For many, backpacking has always held a certain type of allure. The thought of trading your daily routine for a nomadic lifestyle, even just for a few days, has probably crossed your mind. Yet most people leave these thoughts as just that–lush dreams that will never see the light of the day. I’m too busy. I can’t just abandon my responsibilities. I don’t have the budget for it. These are the the things we’ve all told ourselves.
But you don’t have to quit your day job or empty your bank accounts to go backpacking. In fact, you don’t even have to travel far. We at MAD Travel believe in the importance of exploring our own backyard in new and different ways. In this article, we share the adventures and insights of our resident artist and social media extraordinaire, Risa Barcelona, from her own time spent on the road.
Whether you’re thinking of backpacking for the long haul or just planning your next weekend getaway, we hope Risa’s story inspires you to pack your bags and go on an adventure of your own.
Living in paradise
Risa’s backpacking adventures began long before she joined MAD Travel. In fact, she started exploring as soon as she graduated from college. Having a stable job meant financial freedom and this allowed her parents to be more lenient towards her. With this newfound freedom, she set out to do something that had always been on her bucket list–camping outdoors.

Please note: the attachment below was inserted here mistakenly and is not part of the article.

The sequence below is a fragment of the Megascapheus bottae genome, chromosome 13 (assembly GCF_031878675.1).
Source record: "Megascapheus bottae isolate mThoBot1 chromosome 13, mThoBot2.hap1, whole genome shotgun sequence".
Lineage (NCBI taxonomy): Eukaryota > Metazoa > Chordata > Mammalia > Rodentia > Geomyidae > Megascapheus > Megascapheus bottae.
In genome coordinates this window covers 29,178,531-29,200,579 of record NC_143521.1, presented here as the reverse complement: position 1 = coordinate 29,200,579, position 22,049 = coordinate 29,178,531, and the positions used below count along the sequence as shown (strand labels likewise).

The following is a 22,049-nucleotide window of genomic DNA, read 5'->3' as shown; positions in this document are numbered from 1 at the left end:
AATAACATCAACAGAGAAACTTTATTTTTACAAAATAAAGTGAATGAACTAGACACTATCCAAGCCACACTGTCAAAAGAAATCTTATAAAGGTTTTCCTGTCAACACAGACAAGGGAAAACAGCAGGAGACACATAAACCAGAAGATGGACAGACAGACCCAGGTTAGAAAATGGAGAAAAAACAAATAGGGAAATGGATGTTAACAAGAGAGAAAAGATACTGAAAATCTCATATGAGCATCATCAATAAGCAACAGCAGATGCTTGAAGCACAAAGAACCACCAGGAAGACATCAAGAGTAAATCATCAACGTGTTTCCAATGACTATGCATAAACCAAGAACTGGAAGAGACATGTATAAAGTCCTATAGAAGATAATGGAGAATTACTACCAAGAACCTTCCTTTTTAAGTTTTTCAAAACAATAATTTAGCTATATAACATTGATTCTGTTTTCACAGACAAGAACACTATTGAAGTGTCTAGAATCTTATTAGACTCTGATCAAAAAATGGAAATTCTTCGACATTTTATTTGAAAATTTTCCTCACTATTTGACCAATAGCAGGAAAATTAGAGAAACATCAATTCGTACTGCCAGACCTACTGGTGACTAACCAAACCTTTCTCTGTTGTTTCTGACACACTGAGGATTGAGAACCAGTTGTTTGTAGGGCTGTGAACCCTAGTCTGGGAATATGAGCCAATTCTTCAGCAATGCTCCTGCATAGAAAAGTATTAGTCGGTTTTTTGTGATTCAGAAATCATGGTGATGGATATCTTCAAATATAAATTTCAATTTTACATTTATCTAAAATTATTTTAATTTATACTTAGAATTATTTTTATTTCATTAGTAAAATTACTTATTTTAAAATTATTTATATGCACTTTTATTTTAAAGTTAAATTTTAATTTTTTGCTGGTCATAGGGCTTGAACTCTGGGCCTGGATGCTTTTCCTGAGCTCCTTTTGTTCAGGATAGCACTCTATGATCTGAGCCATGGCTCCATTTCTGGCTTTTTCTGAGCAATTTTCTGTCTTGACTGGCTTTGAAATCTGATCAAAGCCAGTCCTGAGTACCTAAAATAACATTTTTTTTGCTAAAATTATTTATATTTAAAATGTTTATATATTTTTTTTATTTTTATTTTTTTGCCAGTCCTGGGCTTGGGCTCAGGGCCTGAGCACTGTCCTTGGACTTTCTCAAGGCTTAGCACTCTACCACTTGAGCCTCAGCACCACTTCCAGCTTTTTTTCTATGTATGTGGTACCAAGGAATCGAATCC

But she didn’t stop there. After the trip, her curiosity kept her wandering and seeking new experiences. Since then, she’s started exploring all kinds of places – from trekking through waterfalls in the Kalinga province to watching the sun rise in an island along Masbate. She had felt a rush–one that emanated from the thrill of discovering new places and meeting people from different walks of life.
One particular trip that stands out is her visit to Jomalig, a little-known island noted for its unspoilt beaches. To get to the island, which is located on the easternmost tip of the Polilio group, one has to take a 6 hour boat ride. Risa recalls the seemingly endless journey getting there. “I fell asleep 3 times on the boat and everytime I woke up, we were still in the middle of the ocean.” Yet any trace of exhaustion she felt quickly disappeared once she stepped foot on the island. With coconut trees dotting its lines and a clear beachscape that seemed to stretch on for miles, the island looked like a standstill straight off a postcard.
Moments like these are gentle reminders of the beauty that can exist right in our backyards. Yet a lot of the times, we forget about these places, opting for more exotic destinations outside the country. Risa too once thought like this. “Back in college, I always dreamt of living in another country because I’d think doing so would give me a better future,” she explains. “But backpacking helped put things into perspective. I think I’m already living in paradise.”
I fell asleep 3 times in the boat and every time I woke up, we were still in the middle of the ocean.
I’m too busy. I can’t just abandon my responsibilities. I don’t have the budget for it. These are the the things we’ve all told ourselves.